Working as an aide to the Democratic senator Henry “Scoop” Jackson in the 1970s, Elliott Abrams played a crucial role in formulating an approach to foreign policy that prioritized human rights in a way that could further American geopolitical interests. These efforts came to fruition in legislation that used economic pressure to alleviate the plight of Soviet Jewry and later became a basis of the outlook on international affairs now known as neoconservative. In an interview with Jonathan Silver, Abrams discusses his own Jewish upbringing, his political evolution, his career in public service, and his involvement in guiding Israel policy in the George W. Bush administration.
From Helping Soviet Jewry to Guiding America’s Israel Policy: An Insider’s Tale
Condemning Terrorism in Jerusalem—and Efforts to Stop It
On Friday night, a Palestinian opened fire at a group of Israelis standing outside a Jerusalem synagogue, killing seven and wounding several others. The day before, the IDF had been drawn into a gunfight in the West Bank city of Jenin while trying to arrest members of a terrorist cell. Of the nine Palestinians killed in the raid, only one appears to have been a noncombatant. Lahav Harkov compares the responses to the two events, beginning with the more recent:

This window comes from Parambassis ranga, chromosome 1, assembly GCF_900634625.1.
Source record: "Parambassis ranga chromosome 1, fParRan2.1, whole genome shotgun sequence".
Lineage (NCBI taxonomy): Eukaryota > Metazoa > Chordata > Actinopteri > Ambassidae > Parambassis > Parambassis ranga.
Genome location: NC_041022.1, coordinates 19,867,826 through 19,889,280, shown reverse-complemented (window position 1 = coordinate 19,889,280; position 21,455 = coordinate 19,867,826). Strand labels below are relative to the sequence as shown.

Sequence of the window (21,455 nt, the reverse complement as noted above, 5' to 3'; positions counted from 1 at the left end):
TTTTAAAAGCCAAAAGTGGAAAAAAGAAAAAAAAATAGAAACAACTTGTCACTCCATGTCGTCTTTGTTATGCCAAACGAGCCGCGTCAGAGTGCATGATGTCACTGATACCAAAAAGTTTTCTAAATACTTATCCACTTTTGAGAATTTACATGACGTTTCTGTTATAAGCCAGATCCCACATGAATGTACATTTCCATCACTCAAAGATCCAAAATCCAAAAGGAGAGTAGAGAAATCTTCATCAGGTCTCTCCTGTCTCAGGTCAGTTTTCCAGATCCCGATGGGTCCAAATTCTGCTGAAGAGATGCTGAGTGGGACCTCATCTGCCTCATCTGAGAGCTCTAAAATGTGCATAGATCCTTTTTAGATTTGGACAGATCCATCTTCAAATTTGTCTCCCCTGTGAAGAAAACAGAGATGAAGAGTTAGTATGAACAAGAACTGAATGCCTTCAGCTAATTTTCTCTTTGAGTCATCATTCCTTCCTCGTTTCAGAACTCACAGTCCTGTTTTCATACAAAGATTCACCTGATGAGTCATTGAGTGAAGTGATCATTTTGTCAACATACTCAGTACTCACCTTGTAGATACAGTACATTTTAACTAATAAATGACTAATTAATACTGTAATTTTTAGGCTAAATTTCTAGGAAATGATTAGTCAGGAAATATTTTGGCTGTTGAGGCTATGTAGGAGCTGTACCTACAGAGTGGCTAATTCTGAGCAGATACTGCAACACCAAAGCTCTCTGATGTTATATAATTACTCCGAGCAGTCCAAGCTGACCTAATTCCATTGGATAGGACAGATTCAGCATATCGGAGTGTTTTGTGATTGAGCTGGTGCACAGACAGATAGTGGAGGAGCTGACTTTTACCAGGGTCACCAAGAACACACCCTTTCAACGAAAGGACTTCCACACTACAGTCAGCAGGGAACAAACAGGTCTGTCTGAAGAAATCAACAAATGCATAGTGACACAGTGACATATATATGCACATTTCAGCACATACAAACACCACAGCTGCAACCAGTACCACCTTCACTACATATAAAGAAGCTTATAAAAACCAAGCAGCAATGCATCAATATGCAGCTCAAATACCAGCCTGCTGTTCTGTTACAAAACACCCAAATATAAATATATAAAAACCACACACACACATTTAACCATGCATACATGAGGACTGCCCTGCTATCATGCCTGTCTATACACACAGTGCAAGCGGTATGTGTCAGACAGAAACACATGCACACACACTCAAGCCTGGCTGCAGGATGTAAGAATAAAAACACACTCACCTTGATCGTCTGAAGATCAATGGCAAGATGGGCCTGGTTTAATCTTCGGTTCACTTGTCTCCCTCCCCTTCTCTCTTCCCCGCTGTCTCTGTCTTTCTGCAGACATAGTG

President Joe Biden called Prime Minister Benjamin Netanyahu to denounce the attack, offer his condolences, and express his commitment to Israel’s security. Other leaders released supportive statements as well. Governments across Europe condemned the attack. Turkey’s foreign ministry did the same, as did Israel’s Abraham Accords partners the UAE and Bahrain. Even Saudi Arabia released a statement against the killing of civilians in Jerusalem.
It feels wrong to criticize those statements. . . . But the condemnations should be full-throated, not spoken out of one side of the mouth while the other is wishy-washy about what it takes to stave off terrorism. These very same leaders and ministries were tsk-tsking at Israel for doing just that only a day before the attacks in Jerusalem.
The context didn’t seem to matter to some countries that are friendly to Israel. It didn’t matter that Israel was trying to stop jihadists from attacking civilians; it didn’t matter that IDF soldiers were attacked on the way.
It’s very easy for some to be sad when Jews are murdered. Yet, at the same time, so many of them are uncomfortable with Jews asserting themselves, protecting themselves, arming themselves against the bloodthirsty horde that would hand out bonbons to celebrate their deaths. It’s a reminder of how important it is that we do just that, and how essential the state of Israel is.